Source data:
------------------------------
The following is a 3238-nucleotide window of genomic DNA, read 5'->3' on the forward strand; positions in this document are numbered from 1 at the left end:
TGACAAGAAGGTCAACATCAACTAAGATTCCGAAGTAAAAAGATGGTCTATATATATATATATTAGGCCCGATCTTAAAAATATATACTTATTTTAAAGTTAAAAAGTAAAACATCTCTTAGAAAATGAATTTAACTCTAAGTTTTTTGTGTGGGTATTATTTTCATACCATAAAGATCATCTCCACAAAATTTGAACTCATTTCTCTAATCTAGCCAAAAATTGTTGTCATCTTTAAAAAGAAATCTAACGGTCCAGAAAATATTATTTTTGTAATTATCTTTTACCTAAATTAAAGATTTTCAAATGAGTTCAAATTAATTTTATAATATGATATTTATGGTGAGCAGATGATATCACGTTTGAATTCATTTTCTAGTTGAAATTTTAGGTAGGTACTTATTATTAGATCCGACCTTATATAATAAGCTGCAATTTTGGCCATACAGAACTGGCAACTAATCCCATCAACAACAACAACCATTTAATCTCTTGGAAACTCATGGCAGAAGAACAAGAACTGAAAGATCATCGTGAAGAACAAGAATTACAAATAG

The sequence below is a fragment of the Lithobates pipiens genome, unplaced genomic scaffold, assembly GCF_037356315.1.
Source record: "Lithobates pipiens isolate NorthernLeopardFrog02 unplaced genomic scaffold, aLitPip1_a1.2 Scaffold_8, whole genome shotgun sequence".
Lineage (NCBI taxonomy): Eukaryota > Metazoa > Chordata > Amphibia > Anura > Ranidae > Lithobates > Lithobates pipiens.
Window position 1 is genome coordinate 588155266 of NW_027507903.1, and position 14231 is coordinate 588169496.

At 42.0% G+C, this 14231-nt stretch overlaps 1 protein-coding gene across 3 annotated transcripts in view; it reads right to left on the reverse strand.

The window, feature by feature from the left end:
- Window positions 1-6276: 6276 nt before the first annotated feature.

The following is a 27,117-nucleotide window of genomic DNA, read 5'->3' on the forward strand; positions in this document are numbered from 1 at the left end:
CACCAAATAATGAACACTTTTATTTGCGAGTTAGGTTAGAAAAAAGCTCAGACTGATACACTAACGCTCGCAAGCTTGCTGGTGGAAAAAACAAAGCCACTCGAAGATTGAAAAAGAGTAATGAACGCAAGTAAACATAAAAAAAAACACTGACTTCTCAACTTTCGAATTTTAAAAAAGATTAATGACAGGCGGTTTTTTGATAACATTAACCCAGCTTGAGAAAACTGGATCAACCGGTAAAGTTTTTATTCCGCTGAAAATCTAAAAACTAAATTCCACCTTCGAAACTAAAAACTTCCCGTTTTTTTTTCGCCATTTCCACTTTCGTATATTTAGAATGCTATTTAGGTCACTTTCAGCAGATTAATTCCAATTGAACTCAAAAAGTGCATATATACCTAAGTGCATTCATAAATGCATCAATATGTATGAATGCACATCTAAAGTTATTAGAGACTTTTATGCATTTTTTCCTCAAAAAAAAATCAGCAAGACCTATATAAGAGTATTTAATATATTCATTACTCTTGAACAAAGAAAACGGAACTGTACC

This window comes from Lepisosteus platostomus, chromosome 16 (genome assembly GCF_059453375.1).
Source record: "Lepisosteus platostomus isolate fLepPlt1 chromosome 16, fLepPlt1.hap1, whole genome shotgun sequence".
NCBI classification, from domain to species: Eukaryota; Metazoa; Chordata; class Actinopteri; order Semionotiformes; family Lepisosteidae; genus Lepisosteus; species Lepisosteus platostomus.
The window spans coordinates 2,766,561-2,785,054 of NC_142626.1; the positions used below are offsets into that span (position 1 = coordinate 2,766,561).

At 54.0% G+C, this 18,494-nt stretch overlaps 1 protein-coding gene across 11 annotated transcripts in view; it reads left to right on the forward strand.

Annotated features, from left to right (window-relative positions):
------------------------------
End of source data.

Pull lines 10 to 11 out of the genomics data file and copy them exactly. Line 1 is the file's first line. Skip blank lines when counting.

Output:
The following is a 27,117-nucleotide window of genomic DNA, read 5'->3' on the forward strand; positions in this document are numbered from 1 at the left end:
CACCAAATAATGAACACTTTTATTTGCGAGTTAGGTTAGAAAAAAGCTCAGACTGATACACTAACGCTCGCAAGCTTGCTGGTGGAAAAAACAAAGCCACTCGAAGATTGAAAAAGAGTAATGAACGCAAGTAAACATAAAAAAAAACACTGACTTCTCAACTTTCGAATTTTAAAAAAGATTAATGACAGGCGGTTTTTTGATAACATTAACCCAGCTTGAGAAAACTGGATCAACCGGTAAAGTTTTTATTCCGCTGAAAATCTAAAAACTAAATTCCACCTTCGAAACTAAAAACTTCCCGTTTTTTTTTCGCCATTTCCACTTTCGTATATTTAGAATGCTATTTAGGTCACTTTCAGCAGATTAATTCCAATTGAACTCAAAAAGTGCATATATACCTAAGTGCATTCATAAATGCATCAATATGTATGAATGCACATCTAAAGTTATTAGAGACTTTTATGCATTTTTTCCTCAAAAAAAAATCAGCAAGACCTATATAAGAGTATTTAATATATTCATTACTCTTGAACAAAGAAAACGGAACTGTACC